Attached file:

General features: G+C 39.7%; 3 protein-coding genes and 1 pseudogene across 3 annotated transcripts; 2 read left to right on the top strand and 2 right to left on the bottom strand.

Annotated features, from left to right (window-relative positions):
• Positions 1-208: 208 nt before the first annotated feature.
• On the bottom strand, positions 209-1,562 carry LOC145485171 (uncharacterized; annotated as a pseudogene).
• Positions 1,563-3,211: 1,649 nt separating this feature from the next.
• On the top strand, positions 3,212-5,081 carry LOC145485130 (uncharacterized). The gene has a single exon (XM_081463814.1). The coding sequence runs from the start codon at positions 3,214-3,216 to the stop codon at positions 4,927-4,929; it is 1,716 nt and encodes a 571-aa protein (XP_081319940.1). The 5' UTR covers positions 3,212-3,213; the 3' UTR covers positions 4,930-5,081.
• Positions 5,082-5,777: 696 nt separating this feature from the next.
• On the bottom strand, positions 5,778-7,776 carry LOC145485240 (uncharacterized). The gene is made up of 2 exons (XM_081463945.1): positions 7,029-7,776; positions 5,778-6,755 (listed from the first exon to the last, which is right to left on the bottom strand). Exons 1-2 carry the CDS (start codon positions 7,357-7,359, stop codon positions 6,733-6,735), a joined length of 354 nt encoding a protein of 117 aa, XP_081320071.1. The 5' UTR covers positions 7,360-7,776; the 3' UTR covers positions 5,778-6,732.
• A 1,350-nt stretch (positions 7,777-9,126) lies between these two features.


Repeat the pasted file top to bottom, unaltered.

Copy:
General features: G+C 39.7%; 3 protein-coding genes and 1 pseudogene across 3 annotated transcripts; 2 read left to right on the top strand and 2 right to left on the bottom strand.

Annotated features, from left to right (window-relative positions):
• Positions 1-208: 208 nt before the first annotated feature.
• On the bottom strand, positions 209-1,562 carry LOC145485171 (uncharacterized; annotated as a pseudogene).
• Positions 1,563-3,211: 1,649 nt separating this feature from the next.
• On the top strand, positions 3,212-5,081 carry LOC145485130 (uncharacterized). The gene has a single exon (XM_081463814.1). The coding sequence runs from the start codon at positions 3,214-3,216 to the stop codon at positions 4,927-4,929; it is 1,716 nt and encodes a 571-aa protein (XP_081319940.1). The 5' UTR covers positions 3,212-3,213; the 3' UTR covers positions 4,930-5,081.
• Positions 5,082-5,777: 696 nt separating this feature from the next.
• On the bottom strand, positions 5,778-7,776 carry LOC145485240 (uncharacterized). The gene is made up of 2 exons (XM_081463945.1): positions 7,029-7,776; positions 5,778-6,755 (listed from the first exon to the last, which is right to left on the bottom strand). Exons 1-2 carry the CDS (start codon positions 7,357-7,359, stop codon positions 6,733-6,735), a joined length of 354 nt encoding a protein of 117 aa, XP_081320071.1. The 5' UTR covers positions 7,360-7,776; the 3' UTR covers positions 5,778-6,732.
• A 1,350-nt stretch (positions 7,777-9,126) lies between these two features.